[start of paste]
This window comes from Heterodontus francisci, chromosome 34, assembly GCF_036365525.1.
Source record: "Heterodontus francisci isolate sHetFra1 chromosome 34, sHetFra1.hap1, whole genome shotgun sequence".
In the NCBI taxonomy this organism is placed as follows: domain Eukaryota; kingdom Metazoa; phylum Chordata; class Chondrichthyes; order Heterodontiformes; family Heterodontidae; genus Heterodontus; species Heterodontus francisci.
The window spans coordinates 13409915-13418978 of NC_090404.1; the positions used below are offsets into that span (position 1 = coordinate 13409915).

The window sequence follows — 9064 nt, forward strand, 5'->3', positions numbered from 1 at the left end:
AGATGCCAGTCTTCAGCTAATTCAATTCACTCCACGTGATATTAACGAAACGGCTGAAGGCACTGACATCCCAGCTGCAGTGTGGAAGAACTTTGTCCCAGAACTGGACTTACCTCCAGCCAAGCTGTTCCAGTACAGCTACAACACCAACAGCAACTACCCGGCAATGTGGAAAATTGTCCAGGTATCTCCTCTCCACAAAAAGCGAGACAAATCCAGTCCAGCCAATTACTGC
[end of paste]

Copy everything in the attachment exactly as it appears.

This window comes from Heterodontus francisci, chromosome 34, assembly GCF_036365525.1.
Source record: "Heterodontus francisci isolate sHetFra1 chromosome 34, sHetFra1.hap1, whole genome shotgun sequence".
In the NCBI taxonomy this organism is placed as follows: domain Eukaryota; kingdom Metazoa; phylum Chordata; class Chondrichthyes; order Heterodontiformes; family Heterodontidae; genus Heterodontus; species Heterodontus francisci.
The window spans coordinates 13409915-13418978 of NC_090404.1; the positions used below are offsets into that span (position 1 = coordinate 13409915).

The window sequence follows — 9064 nt, forward strand, 5'->3', positions numbered from 1 at the left end:
AGATGCCAGTCTTCAGCTAATTCAATTCACTCCACGTGATATTAACGAAACGGCTGAAGGCACTGACATCCCAGCTGCAGTGTGGAAGAACTTTGTCCCAGAACTGGACTTACCTCCAGCCAAGCTGTTCCAGTACAGCTACAACACCAACAGCAACTACCCGGCAATGTGGAAAATTGTCCAGGTATCTCCTCTCCACAAAAAGCGAGACAAATCCAGTCCAGCCAATTACTGC